Playing Mahjong is Good Exercise for Your Brain

My grandfather lived until he was 100 years old. For a large part of his life, he was physically and mentally pretty fit for a man his age. I used to think that long life and good health ran in his family. I had assumed it was “in the genes” until I learned that he had lived a very active life. For much of his life, he was engaged in both physical and mental activities. In his youth, he represented his school in tennis and football. I have also heard that he swam the Hong Kong channel. He was also a very mathematical man and played a lot of mahjong. Could this be part of the reason why he has maintained such good health for so long?

We all know the benefits of physical activity. What I wanted to explore was the effect of playing mahjong…

How Does Playing Mahjong Benefit the Brain?

It is said that mahjong is a great game for keeping the mind sharp. It is highly recommended among the elderly as a means of keeping their brains in good health. I should clarify that this is the 4 player game (sometimes also played with 3 players) and not the solitaire version.

If you read the rules for playing mah jong, you will understand the mental complexity of this game. It requires considerable mental finesse just to play it let alone play it well. When I first learned the game, it was all I could do to keep track of all the rules and plan a strategy. I had to make sure that I qualified to win the game. That kept me so busy that I barely even noticed what my opponents were up to. In this game, if you can’t keep track of what your opponents are doing, you are at a significant disadvantage. You could literally end up playing straight into their hands.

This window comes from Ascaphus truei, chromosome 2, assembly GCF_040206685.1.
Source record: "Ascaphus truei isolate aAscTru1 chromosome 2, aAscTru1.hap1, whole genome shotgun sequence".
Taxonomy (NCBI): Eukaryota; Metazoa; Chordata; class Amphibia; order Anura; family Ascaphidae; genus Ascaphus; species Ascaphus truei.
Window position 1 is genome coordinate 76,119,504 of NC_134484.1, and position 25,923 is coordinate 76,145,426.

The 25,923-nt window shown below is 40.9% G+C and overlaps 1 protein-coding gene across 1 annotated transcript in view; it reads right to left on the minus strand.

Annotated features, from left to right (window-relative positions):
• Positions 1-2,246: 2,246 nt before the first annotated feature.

Mahjong Trains the Brain

MahjongA game of mahjong is an excellent mental workout. I reckon it is about as intensive a brain trainer as they come. It is not surprising to read that mah jong has been found to preserve function and delay decline in elderly individuals with dementia, even in those with significant cognitive impairment. If it is good for preventing age-related decline, then it should be good for younger people as well.

Regardless of frequency of playing, mahjong produced consistent gains across all cognitive performance measures – digit forward memory, verbal memory, and MMSE. The effects lasted after mahjong had been withdrawn for a month, suggesting that constant practice is not necessary to achieve therapeutic effect once an initial threshold is attained. – International Journal of Geriatric Psychiatry

Like chess, mahjong is a complex strategy game, and since chess is good for developing the brain and enhancing academic performance, then I think we can expect that mahjong should also provide the same benefits.

Start Playing Mahjong

Inspired? Check out the following mahjong resources to get started:

I should add that playing the digital version isn’t quite the same as the physical game. The computer does a significant portion of the brain work for you which removes part of the benefit. It is good if you don’t have anyone to play with, though.

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Published by Shen-Li

SHEN-LI LEE is the author of “Brainchild: Secrets to Unlocking Your Child’s Potential”. She is also the founder of Figur8.net (a website on parenting, education, child development) and RightBrainChild.com (a website on Right Brain Education, cognitive development, and maximising potentials). In her spare time, she blogs on Forty, Fit & Fed, and Back to Basics.

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